Page 59 - Week 01 - Tuesday, 7 December 2004

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Hospital waiting lists

MRS BURKE: Mr Speaker, my question through you is to the Minister for Health. Minister, I refer to the Auditor-General’s performance audit on waiting lists. Ideally, patients should wait no more than a year for category 3 elective surgery. However, the Auditor-General revealed that, as of 30 June 2004, one patient had been waiting 1,785 days, or nearly five years. Why had this person been waiting nearly five years for elective surgery?

MR CORBELL: I thank Mrs Burke for the question. I will have to check the details of that individual’s case, but I think it is worth, in general terms, putting on the record that there can be a range of reasons why someone is waiting for surgery. Not only can they involve, obviously, the very high demand for a particular type of surgery and/or the availability of the necessary specialists but also other factors that are beyond the government’s control, for example, whether or not the patient is ready for care; whether they are physically well enough, even with their illness, to undergo surgery; whether they have, themselves, chosen to decline surgery on a number of occasions; or whether they are seeking surgery only by a particular surgeon and are not prepared to contemplate surgery by other surgeons.

I do not know whether or not that is the case in this circumstance and I am happy to provide further information to Mrs Burke in that regard. But there is a range of reasons why someone will wait longer than necessary for their surgery—some of them within the control of the territory and others outside it.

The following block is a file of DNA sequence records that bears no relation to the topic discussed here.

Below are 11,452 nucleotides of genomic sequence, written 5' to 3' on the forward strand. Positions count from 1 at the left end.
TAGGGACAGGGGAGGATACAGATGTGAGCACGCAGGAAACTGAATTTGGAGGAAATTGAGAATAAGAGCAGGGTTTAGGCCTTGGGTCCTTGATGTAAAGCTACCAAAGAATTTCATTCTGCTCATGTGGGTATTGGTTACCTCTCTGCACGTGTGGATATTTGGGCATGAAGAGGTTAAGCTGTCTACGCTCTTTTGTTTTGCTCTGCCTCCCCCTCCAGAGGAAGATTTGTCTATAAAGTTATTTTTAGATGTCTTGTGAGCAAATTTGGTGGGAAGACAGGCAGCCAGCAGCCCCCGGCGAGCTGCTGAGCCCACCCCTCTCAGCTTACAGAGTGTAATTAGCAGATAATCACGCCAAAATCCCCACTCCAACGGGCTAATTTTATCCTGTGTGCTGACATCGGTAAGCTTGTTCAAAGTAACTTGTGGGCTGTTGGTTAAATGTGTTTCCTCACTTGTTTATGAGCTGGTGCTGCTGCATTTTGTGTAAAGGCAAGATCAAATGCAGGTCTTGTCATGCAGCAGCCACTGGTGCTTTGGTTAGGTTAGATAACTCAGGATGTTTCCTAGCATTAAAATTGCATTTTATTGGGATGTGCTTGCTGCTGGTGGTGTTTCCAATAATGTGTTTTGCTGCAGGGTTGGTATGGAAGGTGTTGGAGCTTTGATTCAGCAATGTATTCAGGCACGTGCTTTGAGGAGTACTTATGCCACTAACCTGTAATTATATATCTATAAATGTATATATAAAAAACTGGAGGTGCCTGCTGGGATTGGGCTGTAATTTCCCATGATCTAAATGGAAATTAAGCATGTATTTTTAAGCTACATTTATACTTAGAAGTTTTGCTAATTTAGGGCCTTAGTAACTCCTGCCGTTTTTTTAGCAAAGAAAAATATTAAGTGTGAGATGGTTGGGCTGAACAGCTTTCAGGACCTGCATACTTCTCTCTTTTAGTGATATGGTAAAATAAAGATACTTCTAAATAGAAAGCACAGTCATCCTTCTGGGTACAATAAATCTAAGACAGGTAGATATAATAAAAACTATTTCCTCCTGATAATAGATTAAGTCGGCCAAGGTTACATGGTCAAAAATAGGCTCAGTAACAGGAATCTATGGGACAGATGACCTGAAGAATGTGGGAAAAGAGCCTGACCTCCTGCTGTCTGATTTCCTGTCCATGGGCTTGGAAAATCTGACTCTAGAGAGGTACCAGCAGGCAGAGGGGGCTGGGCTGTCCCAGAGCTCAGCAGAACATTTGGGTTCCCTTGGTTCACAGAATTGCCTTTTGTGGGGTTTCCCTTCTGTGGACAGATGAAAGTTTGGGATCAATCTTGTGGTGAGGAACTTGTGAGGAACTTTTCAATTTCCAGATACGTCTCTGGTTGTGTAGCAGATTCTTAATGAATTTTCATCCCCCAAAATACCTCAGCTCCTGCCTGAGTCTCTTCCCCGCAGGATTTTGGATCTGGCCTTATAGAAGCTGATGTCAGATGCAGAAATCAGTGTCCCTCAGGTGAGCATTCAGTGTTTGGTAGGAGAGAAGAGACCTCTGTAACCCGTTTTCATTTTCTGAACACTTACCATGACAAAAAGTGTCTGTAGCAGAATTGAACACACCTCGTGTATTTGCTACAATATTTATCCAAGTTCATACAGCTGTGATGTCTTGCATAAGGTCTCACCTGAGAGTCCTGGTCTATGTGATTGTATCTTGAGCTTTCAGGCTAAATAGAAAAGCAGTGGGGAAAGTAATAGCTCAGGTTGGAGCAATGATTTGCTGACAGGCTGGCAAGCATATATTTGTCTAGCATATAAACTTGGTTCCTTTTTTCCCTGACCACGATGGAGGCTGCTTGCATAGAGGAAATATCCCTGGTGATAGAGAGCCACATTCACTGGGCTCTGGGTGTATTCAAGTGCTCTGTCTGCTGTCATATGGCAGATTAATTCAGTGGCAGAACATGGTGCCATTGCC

We have in place an effective waiting list management policy which makes it very clear how someone is categorised and counted in respect of the length of time they have waited, depending on their individual circumstances—whether they have initiated postponement or whether the postponement has been system initiated. For those reasons, the government has taken steps to establish a waiting list management policy. That is entirely what is needed to help make sure we measure waiting times accurately and in a consistent way. I will provide further details to Mrs Burke on the particular instance she cites from the Auditor-General’s report.

MRS BURKE: Mr Speaker, I have a supplementary question. I thank the minister for that answer. In his advice, will the minister please advise whether the patient has now received elective surgery or if indeed they are still waiting. If he could clear that up, that would be good.

MR CORBELL: Subject to privacy issues around the individual patient, I am extremely happy to provide that information.

Bushfires—coronial inquest

MR STEFANIAK: Mr Speaker, my question is to the Attorney-General. Attorney, on 6 May 1999 you made the following statement in this place:

When making decisions about whether the laws of parliament are properly observed, whether people should be prosecuted and a range of other issues going to

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